But first, to help you understand why this is so critical, please consider the effect these chemicals can have on your risk for cancer (or that of your offspring and loved ones)…
Prostate cancer is a hormone-dependent cancer and is, therefore, highly influenced by hormones and chemicals that mimic hormones.
- A review of the research on prostate cancer and pesticides, concluded that exposure at levels typically found in agricultural workers is related to higher prostate cancer risk.
- A National Institutes of Health report found that bisphenol A (BPA) exposure during critical windows of development (children, infants and fetuses), can alter brain development, change behavior and increase prostate cancer risk later in life.
- Analysis of PCB tissue concentrations in men with and without prostate cancer, found a significant association between PCB levels and the disease.
Because the molecular structure of certain pesticides resembles that of estrogen, these chemicals may attach to estrogen receptor sites in the body and promote cancer.
- A study published in Environmental Health Perspectives found that women exposed to relatively high levels of DDT as early teens were five times more likely to develop breast cancer later in life than women with lower exposures.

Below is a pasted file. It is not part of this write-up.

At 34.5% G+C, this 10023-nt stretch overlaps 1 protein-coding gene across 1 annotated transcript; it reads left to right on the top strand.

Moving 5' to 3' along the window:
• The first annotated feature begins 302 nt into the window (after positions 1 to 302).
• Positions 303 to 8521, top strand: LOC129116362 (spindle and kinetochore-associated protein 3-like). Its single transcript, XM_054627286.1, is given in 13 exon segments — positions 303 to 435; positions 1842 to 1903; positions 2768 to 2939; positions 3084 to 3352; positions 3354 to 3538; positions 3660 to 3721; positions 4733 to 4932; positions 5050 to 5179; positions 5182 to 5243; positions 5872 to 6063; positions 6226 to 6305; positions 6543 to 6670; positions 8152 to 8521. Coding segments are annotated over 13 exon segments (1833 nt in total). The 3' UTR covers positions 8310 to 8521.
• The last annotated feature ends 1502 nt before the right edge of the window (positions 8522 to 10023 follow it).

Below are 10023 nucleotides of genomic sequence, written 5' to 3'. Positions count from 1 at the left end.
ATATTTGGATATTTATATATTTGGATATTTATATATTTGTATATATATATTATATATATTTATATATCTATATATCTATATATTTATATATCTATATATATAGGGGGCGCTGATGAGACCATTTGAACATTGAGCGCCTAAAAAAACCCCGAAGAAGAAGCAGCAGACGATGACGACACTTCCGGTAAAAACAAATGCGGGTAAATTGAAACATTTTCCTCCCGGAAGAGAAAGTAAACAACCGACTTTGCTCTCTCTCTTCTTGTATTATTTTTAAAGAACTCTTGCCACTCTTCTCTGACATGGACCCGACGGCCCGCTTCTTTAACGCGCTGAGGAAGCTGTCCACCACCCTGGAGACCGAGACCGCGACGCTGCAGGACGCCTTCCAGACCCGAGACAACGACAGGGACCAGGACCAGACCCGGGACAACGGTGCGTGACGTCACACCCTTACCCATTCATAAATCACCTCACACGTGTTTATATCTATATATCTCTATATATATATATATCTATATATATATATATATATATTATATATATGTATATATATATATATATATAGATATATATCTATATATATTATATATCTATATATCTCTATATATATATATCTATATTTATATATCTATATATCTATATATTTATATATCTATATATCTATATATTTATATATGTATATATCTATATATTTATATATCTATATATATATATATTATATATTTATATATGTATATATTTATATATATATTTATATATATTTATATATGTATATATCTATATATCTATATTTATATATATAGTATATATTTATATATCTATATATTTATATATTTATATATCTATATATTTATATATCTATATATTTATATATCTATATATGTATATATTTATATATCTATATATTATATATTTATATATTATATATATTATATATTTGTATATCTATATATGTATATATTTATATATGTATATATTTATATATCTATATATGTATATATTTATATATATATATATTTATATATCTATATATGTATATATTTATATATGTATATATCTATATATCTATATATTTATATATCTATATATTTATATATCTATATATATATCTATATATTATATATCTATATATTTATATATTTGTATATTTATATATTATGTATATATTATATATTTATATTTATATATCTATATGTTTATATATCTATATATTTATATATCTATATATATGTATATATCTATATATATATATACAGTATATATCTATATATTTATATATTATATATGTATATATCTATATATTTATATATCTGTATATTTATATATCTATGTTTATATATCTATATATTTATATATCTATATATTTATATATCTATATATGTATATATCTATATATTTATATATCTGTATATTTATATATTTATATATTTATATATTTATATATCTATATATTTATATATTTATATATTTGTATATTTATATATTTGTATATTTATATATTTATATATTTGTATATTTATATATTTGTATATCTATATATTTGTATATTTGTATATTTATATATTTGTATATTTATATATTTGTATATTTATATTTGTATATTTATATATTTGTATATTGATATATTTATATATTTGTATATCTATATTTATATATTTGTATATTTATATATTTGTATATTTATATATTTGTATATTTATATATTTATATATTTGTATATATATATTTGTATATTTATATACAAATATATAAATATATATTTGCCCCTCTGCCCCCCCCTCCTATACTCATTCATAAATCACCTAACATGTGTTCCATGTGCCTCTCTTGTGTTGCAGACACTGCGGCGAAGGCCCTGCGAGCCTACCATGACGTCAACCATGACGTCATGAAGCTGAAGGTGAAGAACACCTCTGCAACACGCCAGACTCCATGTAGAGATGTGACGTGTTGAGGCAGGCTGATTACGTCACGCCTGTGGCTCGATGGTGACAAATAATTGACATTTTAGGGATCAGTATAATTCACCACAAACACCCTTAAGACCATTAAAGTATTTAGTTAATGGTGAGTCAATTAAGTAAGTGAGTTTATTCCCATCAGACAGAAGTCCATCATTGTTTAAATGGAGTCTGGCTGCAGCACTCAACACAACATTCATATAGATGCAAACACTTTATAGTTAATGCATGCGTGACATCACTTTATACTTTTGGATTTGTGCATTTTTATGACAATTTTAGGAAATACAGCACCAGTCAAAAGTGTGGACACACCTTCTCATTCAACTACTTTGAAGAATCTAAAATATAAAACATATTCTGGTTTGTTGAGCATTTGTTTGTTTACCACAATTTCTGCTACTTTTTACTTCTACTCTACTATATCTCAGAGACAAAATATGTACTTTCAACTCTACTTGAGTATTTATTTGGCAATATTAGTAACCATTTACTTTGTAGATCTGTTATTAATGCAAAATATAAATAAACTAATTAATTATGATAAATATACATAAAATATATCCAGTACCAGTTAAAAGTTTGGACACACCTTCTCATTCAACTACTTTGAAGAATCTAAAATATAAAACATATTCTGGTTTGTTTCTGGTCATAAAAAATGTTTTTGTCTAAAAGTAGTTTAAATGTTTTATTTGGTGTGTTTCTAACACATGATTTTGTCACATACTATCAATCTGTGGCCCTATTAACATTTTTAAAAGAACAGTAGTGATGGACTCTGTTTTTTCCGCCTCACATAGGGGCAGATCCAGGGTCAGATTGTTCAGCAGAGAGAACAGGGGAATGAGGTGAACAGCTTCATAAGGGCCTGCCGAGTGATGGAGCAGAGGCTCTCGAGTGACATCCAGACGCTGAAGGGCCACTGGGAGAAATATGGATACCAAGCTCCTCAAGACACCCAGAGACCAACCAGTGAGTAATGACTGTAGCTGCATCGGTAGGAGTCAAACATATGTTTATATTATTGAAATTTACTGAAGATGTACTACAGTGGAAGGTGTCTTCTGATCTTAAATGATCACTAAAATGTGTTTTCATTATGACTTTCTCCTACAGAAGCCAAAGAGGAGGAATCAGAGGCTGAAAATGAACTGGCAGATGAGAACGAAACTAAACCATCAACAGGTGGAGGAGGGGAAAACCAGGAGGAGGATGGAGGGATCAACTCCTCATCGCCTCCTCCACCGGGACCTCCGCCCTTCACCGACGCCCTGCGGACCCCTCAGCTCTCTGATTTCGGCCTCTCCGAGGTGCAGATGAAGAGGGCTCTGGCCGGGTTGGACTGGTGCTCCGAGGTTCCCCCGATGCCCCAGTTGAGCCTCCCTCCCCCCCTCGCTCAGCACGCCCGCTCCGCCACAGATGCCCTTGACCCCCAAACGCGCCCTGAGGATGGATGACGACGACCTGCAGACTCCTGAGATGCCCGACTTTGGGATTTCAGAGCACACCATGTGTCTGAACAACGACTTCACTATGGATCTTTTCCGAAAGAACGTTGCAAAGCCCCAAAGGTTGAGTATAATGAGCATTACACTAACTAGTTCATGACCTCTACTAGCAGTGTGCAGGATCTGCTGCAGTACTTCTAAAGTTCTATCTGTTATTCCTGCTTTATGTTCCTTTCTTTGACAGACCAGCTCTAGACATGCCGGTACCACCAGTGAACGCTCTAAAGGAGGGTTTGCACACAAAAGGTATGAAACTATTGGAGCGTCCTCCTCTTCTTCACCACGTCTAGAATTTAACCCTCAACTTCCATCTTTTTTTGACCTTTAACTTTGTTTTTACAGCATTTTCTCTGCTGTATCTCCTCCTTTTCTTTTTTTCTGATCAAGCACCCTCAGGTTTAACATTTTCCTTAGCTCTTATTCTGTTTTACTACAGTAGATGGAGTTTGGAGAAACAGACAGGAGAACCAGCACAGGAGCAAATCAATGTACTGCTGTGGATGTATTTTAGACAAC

- Another study evaluated blood levels of two pesticides (DDT and HCB) in women with breast cancer, compared to a control group of healthy women. Those with breast cancer had significantly higher levels of these chemicals than the healthy cohort.
- A review published in Cancers found that persistent organic pollutants measured in breast tissue were associated with higher breast cancer incidence – and worse prognoses.
- A study published in Food & Chemical Toxicology found that glyphosate promotes the growth of breast cancer. This effect was multiplied in soybeans due to the interaction between the chemical and estrogenic compounds in soy. Keep this in mind when you see the “Beyond Meat” burger and other soy-based fake meats!
- The Journal of Applied Toxicology reports that the non-stick chemicals PFOA and PFOS impact estrogen balance and promote breast cancer by changing gene expression.
Lymphoma & Leukemia
Blood cancers, including lymphoma and leukemia, are also influenced by hormone disruptors. And “the stage” for these cancers is often set during the critical windows of development (which is why it is SO important for expectant and nursing mothers to limit exposure by all means necessary).
Childhood leukemia is the most common cancer diagnosed in children. And while we used to believe it was a “genetic roll of the dice”, many experts now consider childhood leukemia “a preventable disease” linked to toxic exposures.
- The California Childhood Leukemia Study demonstrated a relationship between exposure to insecticides and the risk of childhood leukemia.
- A Swedish analysis also found a relationship between exposure to herbicides, insecticides and glyphosate and increased risk for non-Hodgkin’s lymphoma and leukemia.